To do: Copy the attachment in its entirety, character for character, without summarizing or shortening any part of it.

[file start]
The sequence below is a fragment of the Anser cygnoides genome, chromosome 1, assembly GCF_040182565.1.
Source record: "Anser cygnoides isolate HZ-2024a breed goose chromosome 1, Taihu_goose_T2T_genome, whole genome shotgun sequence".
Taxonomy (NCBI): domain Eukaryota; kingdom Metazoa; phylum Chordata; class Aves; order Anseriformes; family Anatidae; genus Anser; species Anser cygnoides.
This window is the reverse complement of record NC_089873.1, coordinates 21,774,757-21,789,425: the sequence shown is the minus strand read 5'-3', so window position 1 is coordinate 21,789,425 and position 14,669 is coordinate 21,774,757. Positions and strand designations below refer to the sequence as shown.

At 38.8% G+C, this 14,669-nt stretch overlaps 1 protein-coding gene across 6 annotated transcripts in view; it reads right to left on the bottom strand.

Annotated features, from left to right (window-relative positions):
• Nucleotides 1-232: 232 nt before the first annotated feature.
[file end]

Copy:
The sequence below is a fragment of the Anser cygnoides genome, chromosome 1, assembly GCF_040182565.1.
Source record: "Anser cygnoides isolate HZ-2024a breed goose chromosome 1, Taihu_goose_T2T_genome, whole genome shotgun sequence".
Taxonomy (NCBI): domain Eukaryota; kingdom Metazoa; phylum Chordata; class Aves; order Anseriformes; family Anatidae; genus Anser; species Anser cygnoides.
This window is the reverse complement of record NC_089873.1, coordinates 21,774,757-21,789,425: the sequence shown is the minus strand read 5'-3', so window position 1 is coordinate 21,789,425 and position 14,669 is coordinate 21,774,757. Positions and strand designations below refer to the sequence as shown.

At 38.8% G+C, this 14,669-nt stretch overlaps 1 protein-coding gene across 6 annotated transcripts in view; it reads right to left on the bottom strand.

Annotated features, from left to right (window-relative positions):
• Nucleotides 1-232: 232 nt before the first annotated feature.